Stroke is the number one cause of long term severe disability. Stroke survivors and their families are dependent on progress around neurological research and neurorehabilitation to ameliorate their disability. From a patient perspective, it makes no sense for stroke to be under cardiac disease. SAFE strongly supports the previous decision ICD-11 of having all types of strokes in a single block, and that this block should be placed in the nervous system diseases chapter.

Please read below the reaction of the most eminent stroke experts to the WHO ICD-11 Classification Committee to move the newly created cerebrovascular block from neurology to circulatory disease.

Revising the ICD: Stroke is a brain disease

Authors: Raad Shakir, Steve Davis, Bo Norrving, Wolfgang Grisold, William M Carroll, Valery Feigin, Vladimir Hachinski

The tenth revision of the International Statistical Classification of Diseases and Related Health roblems (ICD-10) was long overdue. The ICD-10 was based on outdated medical knowledge and concepts from the 1980s. Since then, science and practice have changed beyond recognition. The WHO neurology topic advisory group (TAG) for the revision of the ICD-10 was formed in 2009. In the ICD-10, cerebrovascular diseases were inconsistently and confusingly spread over several different chapters.

In March, 2011, the Neurology and Circulatory TAGs, with contribution of WHO classification representatives and relevant WHO departments, agreed that in the ICD-11, all types of strokes should form a single block, and that this block should be placed in the nervous system diseases chapter. The decision was based on a transparent process, reflecting the fact that all manifestations of cerebrovascular diseases are related to brain dysfunction, stroke being the second leading cause of disability-adjusted life-years (DALYs) globally The relationship with dementia and particularly Alzheimer’s disease is becoming clearer. Public health advocacy has a focus on recognition of acute neurological symptoms warranting immediate medical intervention and subsequent commencement of life-saving therapies. The long-term cost of care and rehabilitation is of paramount global importance. The purpose of the ICD-11 is to produce a classification that reflects the advances in knowledge and concepts of the 21st century.


Image credit: Studio Mzlaki

On Sept 9, 2016, WHO classification staff unilaterally decided to break their agreed decision made 5 years earlier and move the newly created cerebrovascular block from neurology to circulatory disease. This backward step did not follow the expected transparency and openness of WHO decision making. It came totally out of the blue and even the WHO departments that are responsible for neurosciences and non-communicable diseases, as well as the Neurosciences TAG, were not informed, let alone consulted.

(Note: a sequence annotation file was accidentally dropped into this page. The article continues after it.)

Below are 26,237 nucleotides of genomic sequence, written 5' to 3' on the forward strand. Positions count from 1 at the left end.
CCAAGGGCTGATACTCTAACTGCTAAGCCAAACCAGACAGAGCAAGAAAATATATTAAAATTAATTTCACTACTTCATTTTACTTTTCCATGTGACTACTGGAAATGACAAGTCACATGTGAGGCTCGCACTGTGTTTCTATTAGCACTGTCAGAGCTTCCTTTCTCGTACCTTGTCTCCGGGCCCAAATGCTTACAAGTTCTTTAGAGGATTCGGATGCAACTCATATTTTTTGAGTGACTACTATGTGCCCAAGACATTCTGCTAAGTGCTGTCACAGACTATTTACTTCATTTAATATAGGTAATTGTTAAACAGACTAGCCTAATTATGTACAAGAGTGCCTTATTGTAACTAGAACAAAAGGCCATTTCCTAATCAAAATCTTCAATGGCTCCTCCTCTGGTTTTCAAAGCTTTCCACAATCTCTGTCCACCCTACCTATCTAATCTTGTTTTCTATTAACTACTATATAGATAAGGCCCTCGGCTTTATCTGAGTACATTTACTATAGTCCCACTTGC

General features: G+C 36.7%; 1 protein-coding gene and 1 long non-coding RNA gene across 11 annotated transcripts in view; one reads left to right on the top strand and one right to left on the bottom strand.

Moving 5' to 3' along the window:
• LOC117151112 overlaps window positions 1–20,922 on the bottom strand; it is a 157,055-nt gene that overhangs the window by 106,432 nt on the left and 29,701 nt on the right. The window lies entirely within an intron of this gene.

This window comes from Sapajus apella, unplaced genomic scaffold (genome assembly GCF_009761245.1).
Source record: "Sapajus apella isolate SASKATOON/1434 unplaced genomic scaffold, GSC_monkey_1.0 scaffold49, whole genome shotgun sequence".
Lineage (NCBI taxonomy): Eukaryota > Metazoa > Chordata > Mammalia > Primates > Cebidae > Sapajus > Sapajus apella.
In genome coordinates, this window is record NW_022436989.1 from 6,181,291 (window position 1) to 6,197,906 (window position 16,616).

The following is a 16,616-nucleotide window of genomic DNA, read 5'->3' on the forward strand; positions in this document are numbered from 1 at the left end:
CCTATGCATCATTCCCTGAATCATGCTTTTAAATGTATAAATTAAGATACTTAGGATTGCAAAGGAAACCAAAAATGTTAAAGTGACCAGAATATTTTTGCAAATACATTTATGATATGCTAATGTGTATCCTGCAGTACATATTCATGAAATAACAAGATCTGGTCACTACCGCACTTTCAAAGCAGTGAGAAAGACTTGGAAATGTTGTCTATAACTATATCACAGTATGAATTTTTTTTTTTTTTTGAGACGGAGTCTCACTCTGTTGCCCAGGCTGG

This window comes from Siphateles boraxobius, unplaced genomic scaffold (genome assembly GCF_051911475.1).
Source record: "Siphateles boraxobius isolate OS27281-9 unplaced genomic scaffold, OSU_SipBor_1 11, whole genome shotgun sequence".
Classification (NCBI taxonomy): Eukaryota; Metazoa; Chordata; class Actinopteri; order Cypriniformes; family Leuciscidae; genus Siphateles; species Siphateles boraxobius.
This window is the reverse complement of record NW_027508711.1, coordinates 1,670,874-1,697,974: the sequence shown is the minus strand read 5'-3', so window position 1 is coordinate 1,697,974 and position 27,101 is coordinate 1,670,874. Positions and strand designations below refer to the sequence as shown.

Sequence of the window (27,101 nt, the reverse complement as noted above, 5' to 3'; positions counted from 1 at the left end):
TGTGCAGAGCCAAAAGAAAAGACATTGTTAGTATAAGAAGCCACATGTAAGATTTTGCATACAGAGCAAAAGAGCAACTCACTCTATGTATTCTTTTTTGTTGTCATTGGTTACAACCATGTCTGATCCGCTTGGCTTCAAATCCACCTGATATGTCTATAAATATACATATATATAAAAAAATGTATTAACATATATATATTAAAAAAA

The medical rationale for stroke being a disease of the brain is overwhelming. This decision needs to be reversed henceforth in order to safeguard patient care and provide correct figures and finances for healthcare provision. The ICD-11 should be useful for all users, helping them to manage and report disorders according to modern concepts.

After all, the main purpose of any enduring classification should be the interests of patients, which are not served without acknowledging that stroke is a brain disease. We expect the WHO Department of Health and Information Systems to be our ally in helping all those responsible for collecting health data across the world to understand the reasons for improvements to the ICD. In the end, this is the purpose of all of us who seek to mitigate the effects of non-communicable diseases such as stroke, working with WHO as the lead.

The article was published here.

(About the authors: RS is president of the World Federation of Neurology and the Chair of the WHO Neuroscience TAG for the revision of the ICD-10. SD is president of the World Stroke Organization. BN is immediate Past President of the World Stroke Organization and a member of the WHO Neurosciences TAG for the revision of the ICD-10. WG is Secretary General of the World Federation of Neurology. WMC is Vice President of the World Federation of Neurology. VF is Director of the National Institute of Stroke and Applied Neurosciences, Auckland University of Technology. VH is Immediate Past President of the World Federation of Neurology.)

About the ICD
From the late 19th century, the International Classification of Diseases and Related Health Problems (ICD) has been the backbone of cause of death statistics. Over time, country uses of the ICD have moved beyond tracking mortality, and now include morbidity statistics, health financing, research, and clinical care. Regular revisions of the ICD are necessary to accommodate advances in medical knowledge. The product of the ongoing revision will be suitable for a digital environment and include electronic tools for coding, browsing, translation, review, and mapping.
One of the biggest changes in ICD-11 is for instance, although the sequelae of a cerebrovascular condition may largely be related to the nervous system, the acute phase and aetiology are clearly vascular. “Vascular lesions affecting central nervous system” have been in the diseases of the vascular system chapter since ICD-7. The decisions were made available on the ICD web platform in August, 2016.